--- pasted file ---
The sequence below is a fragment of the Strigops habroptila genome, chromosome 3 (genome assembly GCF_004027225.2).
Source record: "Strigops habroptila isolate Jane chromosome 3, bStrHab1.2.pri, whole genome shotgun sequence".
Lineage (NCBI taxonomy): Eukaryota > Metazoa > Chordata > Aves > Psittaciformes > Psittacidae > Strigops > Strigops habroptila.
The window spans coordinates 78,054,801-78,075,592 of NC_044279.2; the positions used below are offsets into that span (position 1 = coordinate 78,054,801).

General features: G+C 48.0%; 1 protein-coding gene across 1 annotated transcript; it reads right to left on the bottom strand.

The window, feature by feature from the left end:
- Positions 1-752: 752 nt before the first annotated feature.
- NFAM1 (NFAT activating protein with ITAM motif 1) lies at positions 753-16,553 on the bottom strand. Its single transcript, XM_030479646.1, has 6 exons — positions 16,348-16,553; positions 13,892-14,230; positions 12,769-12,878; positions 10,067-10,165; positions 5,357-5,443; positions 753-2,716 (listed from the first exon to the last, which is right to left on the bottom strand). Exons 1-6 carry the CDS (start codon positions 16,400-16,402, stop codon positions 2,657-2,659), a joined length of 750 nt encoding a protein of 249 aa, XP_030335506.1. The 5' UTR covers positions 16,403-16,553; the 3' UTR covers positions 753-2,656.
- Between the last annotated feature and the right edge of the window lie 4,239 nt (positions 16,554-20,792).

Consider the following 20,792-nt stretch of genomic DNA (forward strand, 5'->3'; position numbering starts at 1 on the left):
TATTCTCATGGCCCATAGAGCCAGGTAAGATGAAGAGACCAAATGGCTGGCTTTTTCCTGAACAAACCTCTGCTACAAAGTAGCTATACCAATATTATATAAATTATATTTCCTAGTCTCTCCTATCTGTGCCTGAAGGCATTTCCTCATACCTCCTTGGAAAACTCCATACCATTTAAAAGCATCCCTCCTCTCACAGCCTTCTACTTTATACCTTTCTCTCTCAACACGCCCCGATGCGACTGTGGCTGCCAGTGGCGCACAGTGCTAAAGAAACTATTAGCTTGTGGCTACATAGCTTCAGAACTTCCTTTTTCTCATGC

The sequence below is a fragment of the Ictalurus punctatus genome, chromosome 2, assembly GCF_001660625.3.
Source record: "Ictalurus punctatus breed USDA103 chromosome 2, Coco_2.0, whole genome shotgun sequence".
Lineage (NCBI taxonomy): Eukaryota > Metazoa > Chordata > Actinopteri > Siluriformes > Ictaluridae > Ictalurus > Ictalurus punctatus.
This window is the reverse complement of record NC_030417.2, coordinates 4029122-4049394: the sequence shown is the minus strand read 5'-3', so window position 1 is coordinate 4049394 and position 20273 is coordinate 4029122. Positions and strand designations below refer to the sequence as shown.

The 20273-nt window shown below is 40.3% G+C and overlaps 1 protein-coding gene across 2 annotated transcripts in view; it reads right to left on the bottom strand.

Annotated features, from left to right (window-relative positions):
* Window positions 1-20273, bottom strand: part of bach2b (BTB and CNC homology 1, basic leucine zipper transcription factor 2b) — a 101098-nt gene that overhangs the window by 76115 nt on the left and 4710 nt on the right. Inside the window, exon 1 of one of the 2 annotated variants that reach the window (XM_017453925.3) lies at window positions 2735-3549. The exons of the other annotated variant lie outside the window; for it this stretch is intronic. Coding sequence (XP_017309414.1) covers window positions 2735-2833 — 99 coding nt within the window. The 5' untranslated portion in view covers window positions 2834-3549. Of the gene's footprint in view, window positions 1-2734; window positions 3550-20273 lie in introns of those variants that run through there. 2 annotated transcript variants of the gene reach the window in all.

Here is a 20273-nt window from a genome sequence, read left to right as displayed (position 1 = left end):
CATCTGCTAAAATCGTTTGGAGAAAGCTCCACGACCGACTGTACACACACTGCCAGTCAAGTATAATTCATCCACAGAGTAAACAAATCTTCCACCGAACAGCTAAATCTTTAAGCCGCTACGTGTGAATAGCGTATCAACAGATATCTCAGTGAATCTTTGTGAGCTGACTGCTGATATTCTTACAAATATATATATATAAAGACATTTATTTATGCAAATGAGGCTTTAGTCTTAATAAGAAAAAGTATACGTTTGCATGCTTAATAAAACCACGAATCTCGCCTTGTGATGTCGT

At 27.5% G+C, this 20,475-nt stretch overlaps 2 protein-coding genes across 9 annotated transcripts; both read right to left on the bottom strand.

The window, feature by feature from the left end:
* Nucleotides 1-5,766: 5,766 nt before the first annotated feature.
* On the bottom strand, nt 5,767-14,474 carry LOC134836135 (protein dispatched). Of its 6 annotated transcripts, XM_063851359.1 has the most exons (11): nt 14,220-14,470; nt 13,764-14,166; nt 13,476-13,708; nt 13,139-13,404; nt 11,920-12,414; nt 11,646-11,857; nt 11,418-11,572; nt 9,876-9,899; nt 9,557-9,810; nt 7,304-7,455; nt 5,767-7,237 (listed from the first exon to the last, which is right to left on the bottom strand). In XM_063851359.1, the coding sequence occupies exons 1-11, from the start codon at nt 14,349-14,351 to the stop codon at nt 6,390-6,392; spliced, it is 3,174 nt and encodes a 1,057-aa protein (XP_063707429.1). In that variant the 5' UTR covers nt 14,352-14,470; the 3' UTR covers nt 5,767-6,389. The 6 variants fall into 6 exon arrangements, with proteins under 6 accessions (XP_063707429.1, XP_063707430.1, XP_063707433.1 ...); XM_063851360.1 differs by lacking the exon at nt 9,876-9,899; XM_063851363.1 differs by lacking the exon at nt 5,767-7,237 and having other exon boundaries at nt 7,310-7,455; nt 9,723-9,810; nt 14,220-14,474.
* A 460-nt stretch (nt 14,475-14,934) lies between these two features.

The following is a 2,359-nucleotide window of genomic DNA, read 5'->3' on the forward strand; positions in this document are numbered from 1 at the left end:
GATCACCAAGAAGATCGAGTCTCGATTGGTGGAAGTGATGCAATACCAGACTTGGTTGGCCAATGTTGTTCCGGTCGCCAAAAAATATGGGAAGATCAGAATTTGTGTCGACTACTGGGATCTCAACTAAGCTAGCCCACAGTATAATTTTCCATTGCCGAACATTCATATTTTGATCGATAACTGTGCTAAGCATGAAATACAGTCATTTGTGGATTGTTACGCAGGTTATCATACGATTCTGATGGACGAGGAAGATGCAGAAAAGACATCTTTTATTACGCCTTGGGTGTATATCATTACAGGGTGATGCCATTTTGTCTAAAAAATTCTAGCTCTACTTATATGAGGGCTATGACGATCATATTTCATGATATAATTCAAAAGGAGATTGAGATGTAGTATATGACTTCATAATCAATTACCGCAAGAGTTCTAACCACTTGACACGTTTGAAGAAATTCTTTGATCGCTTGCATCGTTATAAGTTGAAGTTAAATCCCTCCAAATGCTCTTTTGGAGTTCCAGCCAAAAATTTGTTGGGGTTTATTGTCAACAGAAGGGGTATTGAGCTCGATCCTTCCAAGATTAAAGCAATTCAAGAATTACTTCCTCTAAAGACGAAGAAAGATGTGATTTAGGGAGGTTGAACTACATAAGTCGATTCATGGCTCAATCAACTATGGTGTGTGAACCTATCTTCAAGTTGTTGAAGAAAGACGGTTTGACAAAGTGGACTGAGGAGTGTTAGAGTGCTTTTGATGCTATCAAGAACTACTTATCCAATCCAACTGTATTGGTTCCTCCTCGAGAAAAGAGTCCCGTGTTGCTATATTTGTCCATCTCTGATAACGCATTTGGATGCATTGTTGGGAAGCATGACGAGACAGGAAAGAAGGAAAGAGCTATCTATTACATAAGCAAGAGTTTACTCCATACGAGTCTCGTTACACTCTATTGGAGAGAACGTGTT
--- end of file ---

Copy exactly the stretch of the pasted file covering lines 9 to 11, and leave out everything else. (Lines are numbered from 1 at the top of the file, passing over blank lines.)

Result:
- Between the last annotated feature and the right edge of the window lie 4,239 nt (positions 16,554-20,792).

Consider the following 20,792-nt stretch of genomic DNA (forward strand, 5'->3'; position numbering starts at 1 on the left):
TATTCTCATGGCCCATAGAGCCAGGTAAGATGAAGAGACCAAATGGCTGGCTTTTTCCTGAACAAACCTCTGCTACAAAGTAGCTATACCAATATTATATAAATTATATTTCCTAGTCTCTCCTATCTGTGCCTGAAGGCATTTCCTCATACCTCCTTGGAAAACTCCATACCATTTAAAAGCATCCCTCCTCTCACAGCCTTCTACTTTATACCTTTCTCTCTCAACACGCCCCGATGCGACTGTGGCTGCCAGTGGCGCACAGTGCTAAAGAAACTATTAGCTTGTGGCTACATAGCTTCAGAACTTCCTTTTTCTCATGC